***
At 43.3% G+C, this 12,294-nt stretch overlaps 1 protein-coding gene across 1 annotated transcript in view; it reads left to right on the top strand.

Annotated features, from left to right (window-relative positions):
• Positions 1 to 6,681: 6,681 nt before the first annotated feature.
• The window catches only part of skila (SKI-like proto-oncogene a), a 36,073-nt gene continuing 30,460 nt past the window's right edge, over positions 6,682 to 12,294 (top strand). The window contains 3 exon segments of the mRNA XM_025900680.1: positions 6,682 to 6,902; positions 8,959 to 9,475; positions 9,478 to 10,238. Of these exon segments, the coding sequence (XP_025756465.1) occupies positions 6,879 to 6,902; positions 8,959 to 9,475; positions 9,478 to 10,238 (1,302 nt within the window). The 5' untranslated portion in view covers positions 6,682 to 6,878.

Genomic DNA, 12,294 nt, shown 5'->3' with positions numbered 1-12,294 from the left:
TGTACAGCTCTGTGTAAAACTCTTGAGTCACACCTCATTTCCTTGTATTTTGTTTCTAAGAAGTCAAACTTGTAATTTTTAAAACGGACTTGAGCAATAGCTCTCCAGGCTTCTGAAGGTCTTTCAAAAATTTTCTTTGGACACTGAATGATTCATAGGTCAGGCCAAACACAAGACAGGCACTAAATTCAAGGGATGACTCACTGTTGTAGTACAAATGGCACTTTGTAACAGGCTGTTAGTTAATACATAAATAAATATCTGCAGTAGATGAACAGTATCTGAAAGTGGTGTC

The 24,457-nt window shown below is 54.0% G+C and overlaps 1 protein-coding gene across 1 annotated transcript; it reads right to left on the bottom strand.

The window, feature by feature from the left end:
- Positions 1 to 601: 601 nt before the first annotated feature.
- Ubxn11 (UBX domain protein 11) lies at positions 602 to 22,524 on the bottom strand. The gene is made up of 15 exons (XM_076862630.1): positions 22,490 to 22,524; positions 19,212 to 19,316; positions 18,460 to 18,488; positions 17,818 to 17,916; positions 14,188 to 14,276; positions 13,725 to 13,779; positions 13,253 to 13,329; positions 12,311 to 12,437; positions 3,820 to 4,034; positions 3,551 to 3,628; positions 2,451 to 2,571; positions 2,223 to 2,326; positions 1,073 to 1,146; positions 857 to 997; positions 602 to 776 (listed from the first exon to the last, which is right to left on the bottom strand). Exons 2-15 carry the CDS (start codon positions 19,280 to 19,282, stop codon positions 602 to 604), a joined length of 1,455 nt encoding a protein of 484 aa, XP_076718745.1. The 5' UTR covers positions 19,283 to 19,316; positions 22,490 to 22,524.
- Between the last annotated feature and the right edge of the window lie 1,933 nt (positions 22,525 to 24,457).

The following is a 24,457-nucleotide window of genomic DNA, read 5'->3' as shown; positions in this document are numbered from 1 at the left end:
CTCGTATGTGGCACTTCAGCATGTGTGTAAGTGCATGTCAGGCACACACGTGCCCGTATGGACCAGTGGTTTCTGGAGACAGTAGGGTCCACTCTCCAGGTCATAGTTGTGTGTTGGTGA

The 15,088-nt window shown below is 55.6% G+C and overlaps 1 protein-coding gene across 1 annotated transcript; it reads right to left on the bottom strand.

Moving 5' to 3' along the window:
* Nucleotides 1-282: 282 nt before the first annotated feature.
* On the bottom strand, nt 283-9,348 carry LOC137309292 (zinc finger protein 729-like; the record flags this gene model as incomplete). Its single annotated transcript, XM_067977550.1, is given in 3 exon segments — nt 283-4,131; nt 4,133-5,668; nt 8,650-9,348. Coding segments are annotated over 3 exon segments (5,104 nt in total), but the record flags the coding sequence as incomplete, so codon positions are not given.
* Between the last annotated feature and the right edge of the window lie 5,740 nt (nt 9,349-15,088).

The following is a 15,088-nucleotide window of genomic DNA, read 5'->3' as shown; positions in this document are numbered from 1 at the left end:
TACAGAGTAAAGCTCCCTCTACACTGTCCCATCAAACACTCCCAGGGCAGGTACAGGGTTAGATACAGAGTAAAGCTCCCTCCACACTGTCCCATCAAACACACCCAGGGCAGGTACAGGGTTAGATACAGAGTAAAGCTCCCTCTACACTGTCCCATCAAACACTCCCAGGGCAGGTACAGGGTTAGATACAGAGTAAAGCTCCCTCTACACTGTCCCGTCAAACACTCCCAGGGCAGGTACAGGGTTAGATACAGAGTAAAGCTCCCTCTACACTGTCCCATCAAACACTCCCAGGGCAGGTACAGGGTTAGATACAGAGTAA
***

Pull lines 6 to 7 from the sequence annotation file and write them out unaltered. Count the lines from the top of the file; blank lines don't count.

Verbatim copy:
TGTACAGCTCTGTGTAAAACTCTTGAGTCACACCTCATTTCCTTGTATTTTGTTTCTAAGAAGTCAAACTTGTAATTTTTAAAACGGACTTGAGCAATAGCTCTCCAGGCTTCTGAAGGTCTTTCAAAAATTTTCTTTGGACACTGAATGATTCATAGGTCAGGCCAAACACAAGACAGGCACTAAATTCAAGGGATGACTCACTGTTGTAGTACAAATGGCACTTTGTAACAGGCTGTTAGTTAATACATAAATAAATATCTGCAGTAGATGAACAGTATCTGAAAGTGGTGTC

The 24,457-nt window shown below is 54.0% G+C and overlaps 1 protein-coding gene across 1 annotated transcript; it reads right to left on the bottom strand.